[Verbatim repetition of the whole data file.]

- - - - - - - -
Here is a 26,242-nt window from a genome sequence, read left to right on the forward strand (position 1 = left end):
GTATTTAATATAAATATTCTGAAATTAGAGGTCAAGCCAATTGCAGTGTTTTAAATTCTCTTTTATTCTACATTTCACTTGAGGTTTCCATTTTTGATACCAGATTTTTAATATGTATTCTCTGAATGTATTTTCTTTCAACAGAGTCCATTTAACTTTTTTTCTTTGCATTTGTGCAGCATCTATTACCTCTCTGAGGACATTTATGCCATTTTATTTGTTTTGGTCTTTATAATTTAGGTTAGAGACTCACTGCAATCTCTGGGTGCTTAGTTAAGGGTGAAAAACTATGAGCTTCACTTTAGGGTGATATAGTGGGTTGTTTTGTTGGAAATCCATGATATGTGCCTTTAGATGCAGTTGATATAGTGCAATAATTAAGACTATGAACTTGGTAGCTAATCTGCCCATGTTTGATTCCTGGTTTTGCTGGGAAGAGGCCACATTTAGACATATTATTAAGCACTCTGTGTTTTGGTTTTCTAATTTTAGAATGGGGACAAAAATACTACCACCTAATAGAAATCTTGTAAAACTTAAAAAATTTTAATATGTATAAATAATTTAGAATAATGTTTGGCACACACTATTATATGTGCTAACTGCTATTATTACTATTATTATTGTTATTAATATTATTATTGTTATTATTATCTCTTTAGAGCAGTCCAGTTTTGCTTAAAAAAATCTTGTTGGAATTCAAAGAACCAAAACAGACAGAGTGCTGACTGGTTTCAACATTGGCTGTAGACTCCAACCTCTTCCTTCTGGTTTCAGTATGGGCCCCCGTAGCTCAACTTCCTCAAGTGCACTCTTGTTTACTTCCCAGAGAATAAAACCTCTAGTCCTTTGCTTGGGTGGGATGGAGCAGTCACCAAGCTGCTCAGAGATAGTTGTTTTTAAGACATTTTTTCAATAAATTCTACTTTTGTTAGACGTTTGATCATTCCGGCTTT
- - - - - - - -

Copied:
Here is a 26,242-nt window from a genome sequence, read left to right on the forward strand (position 1 = left end):
GTATTTAATATAAATATTCTGAAATTAGAGGTCAAGCCAATTGCAGTGTTTTAAATTCTCTTTTATTCTACATTTCACTTGAGGTTTCCATTTTTGATACCAGATTTTTAATATGTATTCTCTGAATGTATTTTCTTTCAACAGAGTCCATTTAACTTTTTTTCTTTGCATTTGTGCAGCATCTATTACCTCTCTGAGGACATTTATGCCATTTTATTTGTTTTGGTCTTTATAATTTAGGTTAGAGACTCACTGCAATCTCTGGGTGCTTAGTTAAGGGTGAAAAACTATGAGCTTCACTTTAGGGTGATATAGTGGGTTGTTTTGTTGGAAATCCATGATATGTGCCTTTAGATGCAGTTGATATAGTGCAATAATTAAGACTATGAACTTGGTAGCTAATCTGCCCATGTTTGATTCCTGGTTTTGCTGGGAAGAGGCCACATTTAGACATATTATTAAGCACTCTGTGTTTTGGTTTTCTAATTTTAGAATGGGGACAAAAATACTACCACCTAATAGAAATCTTGTAAAACTTAAAAAATTTTAATATGTATAAATAATTTAGAATAATGTTTGGCACACACTATTATATGTGCTAACTGCTATTATTACTATTATTATTGTTATTAATATTATTATTGTTATTATTATCTCTTTAGAGCAGTCCAGTTTTGCTTAAAAAAATCTTGTTGGAATTCAAAGAACCAAAACAGACAGAGTGCTGACTGGTTTCAACATTGGCTGTAGACTCCAACCTCTTCCTTCTGGTTTCAGTATGGGCCCCCGTAGCTCAACTTCCTCAAGTGCACTCTTGTTTACTTCCCAGAGAATAAAACCTCTAGTCCTTTGCTTGGGTGGGATGGAGCAGTCACCAAGCTGCTCAGAGATAGTTGTTTTTAAGACATTTTTTCAATAAATTCTACTTTTGTTAGACGTTTGATCATTCCGGCTTT